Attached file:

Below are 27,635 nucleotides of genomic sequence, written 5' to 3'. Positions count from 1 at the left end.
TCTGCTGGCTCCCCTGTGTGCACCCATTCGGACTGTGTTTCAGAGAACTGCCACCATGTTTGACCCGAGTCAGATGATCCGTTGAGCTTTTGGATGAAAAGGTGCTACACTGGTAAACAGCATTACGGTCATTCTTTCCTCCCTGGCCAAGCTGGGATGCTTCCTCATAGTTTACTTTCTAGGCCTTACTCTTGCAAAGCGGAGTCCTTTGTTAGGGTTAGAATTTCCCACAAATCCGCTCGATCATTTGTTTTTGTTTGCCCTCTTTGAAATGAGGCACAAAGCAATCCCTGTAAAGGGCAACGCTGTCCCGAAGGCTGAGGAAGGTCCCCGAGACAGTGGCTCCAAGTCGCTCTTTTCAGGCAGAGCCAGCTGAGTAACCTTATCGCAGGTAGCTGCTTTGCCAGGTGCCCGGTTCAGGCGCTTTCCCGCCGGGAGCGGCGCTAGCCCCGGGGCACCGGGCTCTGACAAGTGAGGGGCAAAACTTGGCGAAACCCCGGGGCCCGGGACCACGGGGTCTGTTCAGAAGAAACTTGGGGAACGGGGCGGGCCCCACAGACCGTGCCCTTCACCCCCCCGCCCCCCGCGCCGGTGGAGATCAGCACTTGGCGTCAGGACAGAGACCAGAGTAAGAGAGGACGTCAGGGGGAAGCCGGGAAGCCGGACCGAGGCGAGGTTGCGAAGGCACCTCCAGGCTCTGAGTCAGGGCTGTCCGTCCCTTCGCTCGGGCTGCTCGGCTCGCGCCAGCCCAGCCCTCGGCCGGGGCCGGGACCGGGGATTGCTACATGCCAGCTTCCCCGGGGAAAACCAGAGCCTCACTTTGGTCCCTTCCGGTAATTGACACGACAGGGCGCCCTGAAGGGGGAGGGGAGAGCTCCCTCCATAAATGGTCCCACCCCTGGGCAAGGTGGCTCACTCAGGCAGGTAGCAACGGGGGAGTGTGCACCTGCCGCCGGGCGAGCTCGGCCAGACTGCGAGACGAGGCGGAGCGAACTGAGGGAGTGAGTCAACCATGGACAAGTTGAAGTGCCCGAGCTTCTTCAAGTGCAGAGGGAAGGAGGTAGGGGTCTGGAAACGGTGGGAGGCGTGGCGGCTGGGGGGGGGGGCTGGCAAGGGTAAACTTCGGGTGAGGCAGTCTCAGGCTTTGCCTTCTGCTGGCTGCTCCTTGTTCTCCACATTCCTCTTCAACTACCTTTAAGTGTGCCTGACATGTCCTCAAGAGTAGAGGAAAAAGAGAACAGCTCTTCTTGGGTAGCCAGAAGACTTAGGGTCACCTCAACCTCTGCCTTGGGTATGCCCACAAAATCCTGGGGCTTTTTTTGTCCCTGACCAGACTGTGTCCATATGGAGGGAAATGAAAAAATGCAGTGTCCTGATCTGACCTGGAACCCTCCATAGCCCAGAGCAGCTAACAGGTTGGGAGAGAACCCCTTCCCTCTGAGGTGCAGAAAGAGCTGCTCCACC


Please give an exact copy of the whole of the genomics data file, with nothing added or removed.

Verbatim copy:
Below are 27,635 nucleotides of genomic sequence, written 5' to 3'. Positions count from 1 at the left end.
TCTGCTGGCTCCCCTGTGTGCACCCATTCGGACTGTGTTTCAGAGAACTGCCACCATGTTTGACCCGAGTCAGATGATCCGTTGAGCTTTTGGATGAAAAGGTGCTACACTGGTAAACAGCATTACGGTCATTCTTTCCTCCCTGGCCAAGCTGGGATGCTTCCTCATAGTTTACTTTCTAGGCCTTACTCTTGCAAAGCGGAGTCCTTTGTTAGGGTTAGAATTTCCCACAAATCCGCTCGATCATTTGTTTTTGTTTGCCCTCTTTGAAATGAGGCACAAAGCAATCCCTGTAAAGGGCAACGCTGTCCCGAAGGCTGAGGAAGGTCCCCGAGACAGTGGCTCCAAGTCGCTCTTTTCAGGCAGAGCCAGCTGAGTAACCTTATCGCAGGTAGCTGCTTTGCCAGGTGCCCGGTTCAGGCGCTTTCCCGCCGGGAGCGGCGCTAGCCCCGGGGCACCGGGCTCTGACAAGTGAGGGGCAAAACTTGGCGAAACCCCGGGGCCCGGGACCACGGGGTCTGTTCAGAAGAAACTTGGGGAACGGGGCGGGCCCCACAGACCGTGCCCTTCACCCCCCCGCCCCCCGCGCCGGTGGAGATCAGCACTTGGCGTCAGGACAGAGACCAGAGTAAGAGAGGACGTCAGGGGGAAGCCGGGAAGCCGGACCGAGGCGAGGTTGCGAAGGCACCTCCAGGCTCTGAGTCAGGGCTGTCCGTCCCTTCGCTCGGGCTGCTCGGCTCGCGCCAGCCCAGCCCTCGGCCGGGGCCGGGACCGGGGATTGCTACATGCCAGCTTCCCCGGGGAAAACCAGAGCCTCACTTTGGTCCCTTCCGGTAATTGACACGACAGGGCGCCCTGAAGGGGGAGGGGAGAGCTCCCTCCATAAATGGTCCCACCCCTGGGCAAGGTGGCTCACTCAGGCAGGTAGCAACGGGGGAGTGTGCACCTGCCGCCGGGCGAGCTCGGCCAGACTGCGAGACGAGGCGGAGCGAACTGAGGGAGTGAGTCAACCATGGACAAGTTGAAGTGCCCGAGCTTCTTCAAGTGCAGAGGGAAGGAGGTAGGGGTCTGGAAACGGTGGGAGGCGTGGCGGCTGGGGGGGGGGGCTGGCAAGGGTAAACTTCGGGTGAGGCAGTCTCAGGCTTTGCCTTCTGCTGGCTGCTCCTTGTTCTCCACATTCCTCTTCAACTACCTTTAAGTGTGCCTGACATGTCCTCAAGAGTAGAGGAAAAAGAGAACAGCTCTTCTTGGGTAGCCAGAAGACTTAGGGTCACCTCAACCTCTGCCTTGGGTATGCCCACAAAATCCTGGGGCTTTTTTTGTCCCTGACCAGACTGTGTCCATATGGAGGGAAATGAAAAAATGCAGTGTCCTGATCTGACCTGGAACCCTCCATAGCCCAGAGCAGCTAACAGGTTGGGAGAGAACCCCTTCCCTCTGAGGTGCAGAAAGAGCTGCTCCACC